SAP’s acquisition of Business Objects helped recast Cognos as The Last of the Big Time BI Pure Plays; Cognos officials, for their part, were happy to play up this angle: in the aftermath of SAP’s move, they trumpeted the importance of being both independent and vendor-neutral. Earlier this month, unfortunately, Cognos got hoisted on its own petard: IBM’s $5 billion acquisition put the lie to its claim of happy BI celibacy.
What’s to keep SAS, MicroStrategy, or any of the other BI pure plays from pulling a similar about-face? For one thing, both SAS and IBI are independent players. Even though IBI nearly notched a deal to be acquired by Hyperion last year, representatives from both SAS and IBI say they’re not for sale.
"There’s a lot of companies calling all the time about acquisitions, about merging, so occasionally you look at a company and say, ‘Is this something that would make sense for us, make us more competitive, more complete?’" asked Michael Corcoran, chief marketing officer with IBI, when asked to describe the backstory to last year’s Hyperion acquisition rumors.
"We’re big believers in our engineering and our technology, and if we ever were going to do something [acquisition-wise], it would only be on the basis that those two things wouldn’t change. We would operate as we do, with the same model -- [i.e.,] working with our customers directly and continuing to engineer our products. We’re not for sale, and the only way we’d be for sale was if it was a question of being able to operate the way the way we operate and be left on our own." These last two caveats seem to be deal-breakers for most would-be acquirers in today’s climate, Corcoran deadpans.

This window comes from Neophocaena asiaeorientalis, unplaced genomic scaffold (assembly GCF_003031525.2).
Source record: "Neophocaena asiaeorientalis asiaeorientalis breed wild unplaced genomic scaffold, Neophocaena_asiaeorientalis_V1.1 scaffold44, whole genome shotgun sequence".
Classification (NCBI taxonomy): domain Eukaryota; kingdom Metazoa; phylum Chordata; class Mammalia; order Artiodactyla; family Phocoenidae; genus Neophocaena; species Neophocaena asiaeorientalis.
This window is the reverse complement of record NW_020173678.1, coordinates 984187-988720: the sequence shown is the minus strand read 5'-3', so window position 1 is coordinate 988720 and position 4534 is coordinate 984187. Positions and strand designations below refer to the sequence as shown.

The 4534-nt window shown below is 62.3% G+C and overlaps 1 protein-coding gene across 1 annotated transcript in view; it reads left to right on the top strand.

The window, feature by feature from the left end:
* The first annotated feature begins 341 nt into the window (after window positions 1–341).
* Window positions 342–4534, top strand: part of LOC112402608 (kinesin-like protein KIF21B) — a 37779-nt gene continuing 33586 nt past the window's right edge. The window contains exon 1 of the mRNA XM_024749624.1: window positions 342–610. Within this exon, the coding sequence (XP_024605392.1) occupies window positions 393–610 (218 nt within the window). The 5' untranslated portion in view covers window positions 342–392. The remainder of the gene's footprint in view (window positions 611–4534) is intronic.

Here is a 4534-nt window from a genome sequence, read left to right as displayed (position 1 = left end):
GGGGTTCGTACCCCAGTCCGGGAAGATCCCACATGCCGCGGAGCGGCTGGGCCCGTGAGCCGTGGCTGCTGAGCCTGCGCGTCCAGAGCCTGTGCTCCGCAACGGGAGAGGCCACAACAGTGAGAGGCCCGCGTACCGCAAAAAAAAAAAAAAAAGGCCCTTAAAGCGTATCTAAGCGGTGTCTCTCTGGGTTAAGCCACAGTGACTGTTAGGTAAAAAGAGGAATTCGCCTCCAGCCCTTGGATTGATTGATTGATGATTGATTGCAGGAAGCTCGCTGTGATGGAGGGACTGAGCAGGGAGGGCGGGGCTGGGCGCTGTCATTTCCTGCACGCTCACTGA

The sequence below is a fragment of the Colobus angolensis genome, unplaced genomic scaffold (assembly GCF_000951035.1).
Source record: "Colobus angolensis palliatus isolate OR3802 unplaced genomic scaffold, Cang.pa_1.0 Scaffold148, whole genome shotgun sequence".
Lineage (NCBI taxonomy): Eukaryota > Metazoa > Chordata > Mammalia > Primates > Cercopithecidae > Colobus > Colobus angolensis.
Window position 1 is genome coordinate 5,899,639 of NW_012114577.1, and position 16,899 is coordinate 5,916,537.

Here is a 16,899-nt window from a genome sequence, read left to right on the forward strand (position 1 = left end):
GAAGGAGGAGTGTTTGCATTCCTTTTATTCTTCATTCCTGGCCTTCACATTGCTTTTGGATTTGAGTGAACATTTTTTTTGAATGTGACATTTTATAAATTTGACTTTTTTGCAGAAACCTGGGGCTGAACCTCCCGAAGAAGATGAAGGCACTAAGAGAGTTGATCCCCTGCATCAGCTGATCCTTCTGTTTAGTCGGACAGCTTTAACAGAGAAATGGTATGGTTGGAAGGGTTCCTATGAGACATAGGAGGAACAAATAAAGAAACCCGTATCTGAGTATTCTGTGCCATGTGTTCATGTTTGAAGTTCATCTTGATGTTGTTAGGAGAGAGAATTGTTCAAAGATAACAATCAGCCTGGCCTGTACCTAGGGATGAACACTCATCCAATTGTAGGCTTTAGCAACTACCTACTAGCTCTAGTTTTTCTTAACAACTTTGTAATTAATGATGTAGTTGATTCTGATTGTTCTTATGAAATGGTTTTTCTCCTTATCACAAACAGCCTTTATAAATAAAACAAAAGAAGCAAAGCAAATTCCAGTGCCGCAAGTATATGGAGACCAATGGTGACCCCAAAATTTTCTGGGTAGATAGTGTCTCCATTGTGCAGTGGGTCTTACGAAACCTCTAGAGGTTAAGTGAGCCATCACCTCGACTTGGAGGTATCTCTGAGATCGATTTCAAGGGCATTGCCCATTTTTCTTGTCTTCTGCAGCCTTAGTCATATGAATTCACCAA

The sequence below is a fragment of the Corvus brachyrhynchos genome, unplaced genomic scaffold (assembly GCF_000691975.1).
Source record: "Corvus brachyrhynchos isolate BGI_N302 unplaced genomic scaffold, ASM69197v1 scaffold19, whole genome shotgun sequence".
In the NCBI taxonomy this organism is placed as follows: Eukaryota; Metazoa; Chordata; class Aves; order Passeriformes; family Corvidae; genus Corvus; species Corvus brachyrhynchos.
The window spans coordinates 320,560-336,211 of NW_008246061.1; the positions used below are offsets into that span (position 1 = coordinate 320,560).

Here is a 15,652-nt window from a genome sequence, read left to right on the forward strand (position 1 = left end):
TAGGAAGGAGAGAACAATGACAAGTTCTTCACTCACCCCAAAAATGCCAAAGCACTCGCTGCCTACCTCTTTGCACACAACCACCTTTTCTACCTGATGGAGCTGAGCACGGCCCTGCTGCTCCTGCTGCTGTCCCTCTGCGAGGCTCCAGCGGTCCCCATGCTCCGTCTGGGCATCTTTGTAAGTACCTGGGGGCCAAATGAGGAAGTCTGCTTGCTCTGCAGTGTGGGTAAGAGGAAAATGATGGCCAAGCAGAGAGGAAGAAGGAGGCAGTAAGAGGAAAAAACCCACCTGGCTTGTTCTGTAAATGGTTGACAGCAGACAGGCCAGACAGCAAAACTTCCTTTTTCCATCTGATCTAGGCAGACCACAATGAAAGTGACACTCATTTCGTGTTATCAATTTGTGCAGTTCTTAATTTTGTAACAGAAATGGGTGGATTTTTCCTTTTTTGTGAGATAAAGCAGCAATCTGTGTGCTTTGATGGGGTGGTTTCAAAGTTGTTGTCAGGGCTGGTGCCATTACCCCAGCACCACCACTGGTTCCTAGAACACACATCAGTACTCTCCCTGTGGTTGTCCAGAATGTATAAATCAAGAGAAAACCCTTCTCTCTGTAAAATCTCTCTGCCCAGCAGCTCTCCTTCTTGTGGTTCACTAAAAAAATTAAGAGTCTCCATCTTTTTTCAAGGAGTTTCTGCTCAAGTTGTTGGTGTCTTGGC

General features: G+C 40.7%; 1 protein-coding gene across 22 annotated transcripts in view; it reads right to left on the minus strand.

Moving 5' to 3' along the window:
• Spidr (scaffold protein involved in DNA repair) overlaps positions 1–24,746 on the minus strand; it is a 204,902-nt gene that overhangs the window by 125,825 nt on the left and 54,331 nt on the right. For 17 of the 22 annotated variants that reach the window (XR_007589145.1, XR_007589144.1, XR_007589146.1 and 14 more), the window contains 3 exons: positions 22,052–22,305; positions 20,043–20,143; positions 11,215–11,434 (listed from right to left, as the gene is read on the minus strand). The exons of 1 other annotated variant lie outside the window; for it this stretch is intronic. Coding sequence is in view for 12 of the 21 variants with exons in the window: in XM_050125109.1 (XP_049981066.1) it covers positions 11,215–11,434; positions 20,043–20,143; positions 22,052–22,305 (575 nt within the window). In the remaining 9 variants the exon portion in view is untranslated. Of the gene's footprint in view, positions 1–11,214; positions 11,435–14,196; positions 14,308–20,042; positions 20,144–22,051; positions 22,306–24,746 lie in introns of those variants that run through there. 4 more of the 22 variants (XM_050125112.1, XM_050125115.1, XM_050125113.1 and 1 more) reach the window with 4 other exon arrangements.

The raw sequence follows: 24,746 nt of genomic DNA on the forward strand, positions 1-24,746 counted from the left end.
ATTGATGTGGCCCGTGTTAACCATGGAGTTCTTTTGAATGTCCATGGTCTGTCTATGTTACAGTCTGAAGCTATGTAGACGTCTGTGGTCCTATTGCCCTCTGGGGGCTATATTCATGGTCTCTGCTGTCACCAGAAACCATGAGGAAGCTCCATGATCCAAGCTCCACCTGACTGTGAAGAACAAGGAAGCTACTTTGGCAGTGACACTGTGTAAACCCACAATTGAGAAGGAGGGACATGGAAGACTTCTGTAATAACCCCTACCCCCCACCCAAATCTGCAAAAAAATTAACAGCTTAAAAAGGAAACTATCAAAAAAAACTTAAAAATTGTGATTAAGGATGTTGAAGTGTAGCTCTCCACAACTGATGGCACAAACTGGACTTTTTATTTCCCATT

MicroStrategy is publicly-traded, and Bansal -- for legal reasons -- says he can’t categorically deny that MicroStrategy is for sale. (Representatives from another publicly-held BI player, SPSS Inc., declined to participate in this article.) Even so, Bansal says, the Cognos example is warning enough to any company that would speak too soon -- or with a forked tongue. "We’re very committed to this idea of independence. We think there’s a tremendous market ahead for independent BI vendors," he indicates.
"We very much want to position ourselves as a Switzerland of BI. Everybody says they work with a variety of database platforms, but we optimize for each database platform in a way that’s unique. We have different versions of our software for Oracle 8, 9, and 10; for Teradata 7 and 8. No matter what database comes out, we do very deep optimization for that platform."
That’s a position seconded by SAS’ Cobb. "I don’t think it’s too much of a stretch to say that [Hyperion, Business Objects, and Cognos] will now be a lot more wed to the major offerings of their parent companies. It’s a real opportunity for us to distinguish ourselves and highlight what we can do -- to really show what platform-independent best-of-breed BI means."